Selecting a proper infill structure for your Markforged 3D printed parts may not be something you have spent time considering as part of your design process. After all, the default print settings tend to be top-notch most of the time, why change it? In today’s article, we are going to look at the pros and cons of branching out to other infill patterns specifically on a Markforged 3D printer.
The five infill options available through the Markforged Eiger software are triangular, hexagonal, rectangular, gyroid, and solid. Each will have corresponding print times and recommended density ranges for successful prints. All of these patterns are available on the composite systems while only triangular and gyroid infills are available for metal printing.
Triangular infill is the default infill used in both composite and metal Markforged parts and is the strongest infill pattern Eiger can produce. This is because triangles are one of the strongest geometries found in nature, and it offers relatively uniform mechanical performance in-plane/horizontally. In addition to its strength, this pattern prints relatively quickly, as the print head only has to travel in straight lines. Because of this combination of traits, it is one of the best choices for structural parts, particularly those made using the CFR (continuous fiber reinforcement) process. For most applications, the default triangular settings within Eiger are going to be a great choice.
Hexagonal infill has the highest strength to weight ratio of any of the infill patterns. We recommend using this infill pattern when looking to reduce overall weight, part cost, and print times for a particular geometry. Due to the ability to remain strong at lower infill densities, hexagonal infill is a great choice for flight applications such as drones. Here at Hawk Ridge Systems, we generally will switch to hexagonal when we are looking to lower the print times and parts costs of a particular design.
Rectangular infill produces a grid-like pattern by layering alternating parallel and perpendicular extrusions, only printing lines in one direction on each layer. Because of this structure, it is capable of producing the widest variety of infill densities and is used to create the solid infill option discussed later in this article. Rectangular infill is a good choice when you need to print higher densities roughly over 60 percent. In certain product applications, more mass is good. A consumer product for instance, may feel higher quality if it is heavier, so a higher density print may help with user perception!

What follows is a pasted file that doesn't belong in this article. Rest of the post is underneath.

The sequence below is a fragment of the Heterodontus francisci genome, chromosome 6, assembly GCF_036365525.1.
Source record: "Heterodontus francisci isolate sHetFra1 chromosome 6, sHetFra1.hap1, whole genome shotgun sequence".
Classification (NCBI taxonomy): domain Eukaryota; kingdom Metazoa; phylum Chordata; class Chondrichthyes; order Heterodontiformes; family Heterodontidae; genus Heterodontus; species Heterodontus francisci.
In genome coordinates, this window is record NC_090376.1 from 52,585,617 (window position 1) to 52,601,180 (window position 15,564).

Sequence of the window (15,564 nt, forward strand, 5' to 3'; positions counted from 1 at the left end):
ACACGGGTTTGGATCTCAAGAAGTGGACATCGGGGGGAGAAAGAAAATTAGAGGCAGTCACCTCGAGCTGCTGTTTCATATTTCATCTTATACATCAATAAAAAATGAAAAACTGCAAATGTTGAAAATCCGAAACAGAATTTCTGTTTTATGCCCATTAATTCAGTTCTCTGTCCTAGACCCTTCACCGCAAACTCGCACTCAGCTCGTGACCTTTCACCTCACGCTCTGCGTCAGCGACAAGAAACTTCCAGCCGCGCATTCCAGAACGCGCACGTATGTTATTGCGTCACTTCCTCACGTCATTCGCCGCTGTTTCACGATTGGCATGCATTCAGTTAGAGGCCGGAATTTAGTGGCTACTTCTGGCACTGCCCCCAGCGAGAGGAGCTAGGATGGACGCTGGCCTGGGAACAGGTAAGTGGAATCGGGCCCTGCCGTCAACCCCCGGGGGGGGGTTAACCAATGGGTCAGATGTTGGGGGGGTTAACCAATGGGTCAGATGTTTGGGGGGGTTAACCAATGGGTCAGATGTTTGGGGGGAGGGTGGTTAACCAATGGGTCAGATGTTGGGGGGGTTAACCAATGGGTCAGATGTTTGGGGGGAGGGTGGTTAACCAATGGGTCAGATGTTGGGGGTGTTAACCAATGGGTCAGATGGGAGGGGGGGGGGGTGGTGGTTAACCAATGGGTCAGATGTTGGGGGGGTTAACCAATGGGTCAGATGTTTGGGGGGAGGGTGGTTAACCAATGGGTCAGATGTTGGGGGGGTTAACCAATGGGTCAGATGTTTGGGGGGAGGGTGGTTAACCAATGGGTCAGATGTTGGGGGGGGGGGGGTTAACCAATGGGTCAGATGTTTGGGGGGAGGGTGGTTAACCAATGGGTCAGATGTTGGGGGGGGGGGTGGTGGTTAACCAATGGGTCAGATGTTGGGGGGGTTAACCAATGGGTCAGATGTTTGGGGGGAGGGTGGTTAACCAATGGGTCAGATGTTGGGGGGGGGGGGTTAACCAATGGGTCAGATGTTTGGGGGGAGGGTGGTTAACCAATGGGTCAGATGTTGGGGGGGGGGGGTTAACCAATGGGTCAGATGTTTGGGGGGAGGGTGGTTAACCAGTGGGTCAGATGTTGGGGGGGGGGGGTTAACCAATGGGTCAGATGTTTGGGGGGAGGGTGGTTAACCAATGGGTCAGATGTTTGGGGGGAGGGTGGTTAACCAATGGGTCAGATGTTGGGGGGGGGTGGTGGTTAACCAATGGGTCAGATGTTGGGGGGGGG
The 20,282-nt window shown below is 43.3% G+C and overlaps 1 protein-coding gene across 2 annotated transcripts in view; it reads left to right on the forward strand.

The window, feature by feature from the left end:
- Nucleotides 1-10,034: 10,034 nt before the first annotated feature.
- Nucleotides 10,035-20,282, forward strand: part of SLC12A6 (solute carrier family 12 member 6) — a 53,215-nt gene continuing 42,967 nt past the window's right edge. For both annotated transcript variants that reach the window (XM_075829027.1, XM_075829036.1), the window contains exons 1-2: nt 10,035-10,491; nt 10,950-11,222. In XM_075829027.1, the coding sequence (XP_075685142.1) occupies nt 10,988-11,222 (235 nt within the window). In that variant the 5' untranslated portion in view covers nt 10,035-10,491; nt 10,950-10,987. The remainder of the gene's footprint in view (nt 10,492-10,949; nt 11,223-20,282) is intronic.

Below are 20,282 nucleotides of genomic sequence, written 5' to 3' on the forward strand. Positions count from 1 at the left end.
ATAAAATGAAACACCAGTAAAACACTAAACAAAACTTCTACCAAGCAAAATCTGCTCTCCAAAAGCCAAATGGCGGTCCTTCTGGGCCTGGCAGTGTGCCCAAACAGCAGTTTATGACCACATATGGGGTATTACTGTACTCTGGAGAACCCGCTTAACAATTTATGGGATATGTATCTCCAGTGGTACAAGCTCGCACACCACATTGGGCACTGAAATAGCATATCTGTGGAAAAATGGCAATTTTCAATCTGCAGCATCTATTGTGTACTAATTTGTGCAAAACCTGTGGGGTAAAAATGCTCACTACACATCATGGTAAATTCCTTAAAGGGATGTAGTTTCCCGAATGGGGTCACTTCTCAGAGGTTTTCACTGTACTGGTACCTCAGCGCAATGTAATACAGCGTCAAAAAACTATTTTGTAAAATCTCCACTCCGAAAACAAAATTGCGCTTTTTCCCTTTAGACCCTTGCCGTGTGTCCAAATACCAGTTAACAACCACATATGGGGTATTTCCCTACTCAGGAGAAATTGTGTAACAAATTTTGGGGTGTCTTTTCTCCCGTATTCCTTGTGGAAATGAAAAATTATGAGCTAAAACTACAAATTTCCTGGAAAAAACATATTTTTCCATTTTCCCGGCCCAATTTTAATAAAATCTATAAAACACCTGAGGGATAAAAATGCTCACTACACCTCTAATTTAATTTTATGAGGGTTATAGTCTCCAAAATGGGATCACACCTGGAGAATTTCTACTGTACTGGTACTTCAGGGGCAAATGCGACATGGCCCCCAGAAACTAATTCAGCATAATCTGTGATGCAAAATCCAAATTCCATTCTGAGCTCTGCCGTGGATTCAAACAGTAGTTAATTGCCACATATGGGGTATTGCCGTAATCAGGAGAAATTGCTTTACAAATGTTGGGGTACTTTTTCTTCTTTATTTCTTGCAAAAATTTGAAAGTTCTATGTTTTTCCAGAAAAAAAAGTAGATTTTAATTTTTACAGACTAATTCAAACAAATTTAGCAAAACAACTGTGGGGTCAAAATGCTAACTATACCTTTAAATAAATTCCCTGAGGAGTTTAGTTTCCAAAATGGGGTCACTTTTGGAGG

The most recent addition to the infill offerings in Eiger is gyroid infill, which is the only non-solid infill option other than triangular infill for metal 3D prints. Gyroid infill is created by extruding a series of rotating two-dimensional waves that boasts a very high strength to weight ratio specifically when it comes to shear resistance. The infill pattern is close to isotropic making it a better choice for flexible materials that need to have the same bend resistance in each direction.
Derived from rectangular infill, the solid infill option produces a fully dense part. Examples of applications of the solid infill option include parts where there is significant loading that could cause delamination or situations requiring higher compressive strength. Solid infill is also a good choice for parts that will undergo significant machining operations as there is no risk of exposing the infill. We see solid infills being chosen often with metal prints for that reason. Sometimes regulations require that parts are solid in certain cases as well.
Sample Part Infill Comparisons With Eiger Slicing Software
Below are a couple of charts that show how these infill types stack up to each other when printing a sample part. These charts focus specifically on the overall print time and material cost for both default and matched infill densities. The material cost has a direct relationship to the total volume of material in these results.
From the above results, it becomes clear that hexagonal infill is going to provide the fastest and cheapest option for printing parts, while solid infill takes much longer using more material. Gyroid infill requires slightly more print time compared to the amount of material being used, making it a little bit slower than other infill choices. Rectangular and solid infills are fairly efficient in extruding a large amount of material in a shorter time frame.
Don’t Forget About Walls, Roofs and Floors
With the Markforged Eiger software walls, and roofs/floors can be adjusted for varying thicknesses. When running machining operations such as drilling out holes for accuracy, it is critical to add additional material around the shell of the part to avoid exposing the infill of the part.
Now you have the knowledge needed to make the right choice when it comes to infill selection for your Markforged prints. If you are interested in learning more about Markforged 3D printers or would like to get our input on your application for this technology, contact us today!